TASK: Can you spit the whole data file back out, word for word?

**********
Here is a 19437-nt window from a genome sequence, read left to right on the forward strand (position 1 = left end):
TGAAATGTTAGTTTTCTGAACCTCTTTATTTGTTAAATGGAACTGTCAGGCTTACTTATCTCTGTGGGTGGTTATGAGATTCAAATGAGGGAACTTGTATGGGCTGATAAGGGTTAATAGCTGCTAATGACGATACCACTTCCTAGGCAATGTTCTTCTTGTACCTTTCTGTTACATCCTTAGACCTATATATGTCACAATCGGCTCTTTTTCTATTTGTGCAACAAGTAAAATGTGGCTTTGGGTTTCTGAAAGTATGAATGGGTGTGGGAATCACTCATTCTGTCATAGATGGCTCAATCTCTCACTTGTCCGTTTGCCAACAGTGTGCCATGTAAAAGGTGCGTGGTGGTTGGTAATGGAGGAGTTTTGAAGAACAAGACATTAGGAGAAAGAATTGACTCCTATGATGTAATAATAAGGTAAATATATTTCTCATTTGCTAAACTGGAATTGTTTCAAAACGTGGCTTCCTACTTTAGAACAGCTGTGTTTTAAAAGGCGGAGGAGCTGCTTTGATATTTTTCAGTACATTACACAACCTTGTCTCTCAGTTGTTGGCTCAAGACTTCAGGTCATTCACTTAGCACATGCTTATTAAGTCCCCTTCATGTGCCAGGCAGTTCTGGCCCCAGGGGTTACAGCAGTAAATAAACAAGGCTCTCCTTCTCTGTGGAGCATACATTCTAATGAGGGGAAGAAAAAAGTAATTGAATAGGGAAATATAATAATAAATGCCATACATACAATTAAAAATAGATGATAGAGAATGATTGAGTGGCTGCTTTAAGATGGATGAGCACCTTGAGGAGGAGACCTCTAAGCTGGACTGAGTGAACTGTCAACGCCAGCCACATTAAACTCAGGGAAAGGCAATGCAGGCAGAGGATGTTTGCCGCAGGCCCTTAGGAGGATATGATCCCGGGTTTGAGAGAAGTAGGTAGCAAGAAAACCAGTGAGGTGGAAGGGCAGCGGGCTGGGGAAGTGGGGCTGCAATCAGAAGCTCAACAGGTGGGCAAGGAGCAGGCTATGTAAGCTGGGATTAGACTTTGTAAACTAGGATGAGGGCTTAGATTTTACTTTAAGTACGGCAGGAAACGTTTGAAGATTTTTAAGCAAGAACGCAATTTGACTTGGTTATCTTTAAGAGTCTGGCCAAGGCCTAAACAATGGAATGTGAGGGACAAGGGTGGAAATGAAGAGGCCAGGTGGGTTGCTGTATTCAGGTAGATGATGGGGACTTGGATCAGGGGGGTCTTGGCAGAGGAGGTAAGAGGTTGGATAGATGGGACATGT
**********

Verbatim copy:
Here is a 19437-nt window from a genome sequence, read left to right on the forward strand (position 1 = left end):
TGAAATGTTAGTTTTCTGAACCTCTTTATTTGTTAAATGGAACTGTCAGGCTTACTTATCTCTGTGGGTGGTTATGAGATTCAAATGAGGGAACTTGTATGGGCTGATAAGGGTTAATAGCTGCTAATGACGATACCACTTCCTAGGCAATGTTCTTCTTGTACCTTTCTGTTACATCCTTAGACCTATATATGTCACAATCGGCTCTTTTTCTATTTGTGCAACAAGTAAAATGTGGCTTTGGGTTTCTGAAAGTATGAATGGGTGTGGGAATCACTCATTCTGTCATAGATGGCTCAATCTCTCACTTGTCCGTTTGCCAACAGTGTGCCATGTAAAAGGTGCGTGGTGGTTGGTAATGGAGGAGTTTTGAAGAACAAGACATTAGGAGAAAGAATTGACTCCTATGATGTAATAATAAGGTAAATATATTTCTCATTTGCTAAACTGGAATTGTTTCAAAACGTGGCTTCCTACTTTAGAACAGCTGTGTTTTAAAAGGCGGAGGAGCTGCTTTGATATTTTTCAGTACATTACACAACCTTGTCTCTCAGTTGTTGGCTCAAGACTTCAGGTCATTCACTTAGCACATGCTTATTAAGTCCCCTTCATGTGCCAGGCAGTTCTGGCCCCAGGGGTTACAGCAGTAAATAAACAAGGCTCTCCTTCTCTGTGGAGCATACATTCTAATGAGGGGAAGAAAAAAGTAATTGAATAGGGAAATATAATAATAAATGCCATACATACAATTAAAAATAGATGATAGAGAATGATTGAGTGGCTGCTTTAAGATGGATGAGCACCTTGAGGAGGAGACCTCTAAGCTGGACTGAGTGAACTGTCAACGCCAGCCACATTAAACTCAGGGAAAGGCAATGCAGGCAGAGGATGTTTGCCGCAGGCCCTTAGGAGGATATGATCCCGGGTTTGAGAGAAGTAGGTAGCAAGAAAACCAGTGAGGTGGAAGGGCAGCGGGCTGGGGAAGTGGGGCTGCAATCAGAAGCTCAACAGGTGGGCAAGGAGCAGGCTATGTAAGCTGGGATTAGACTTTGTAAACTAGGATGAGGGCTTAGATTTTACTTTAAGTACGGCAGGAAACGTTTGAAGATTTTTAAGCAAGAACGCAATTTGACTTGGTTATCTTTAAGAGTCTGGCCAAGGCCTAAACAATGGAATGTGAGGGACAAGGGTGGAAATGAAGAGGCCAGGTGGGTTGCTGTATTCAGGTAGATGATGGGGACTTGGATCAGGGGGGTCTTGGCAGAGGAGGTAAGAGGTTGGATAGATGGGACATGT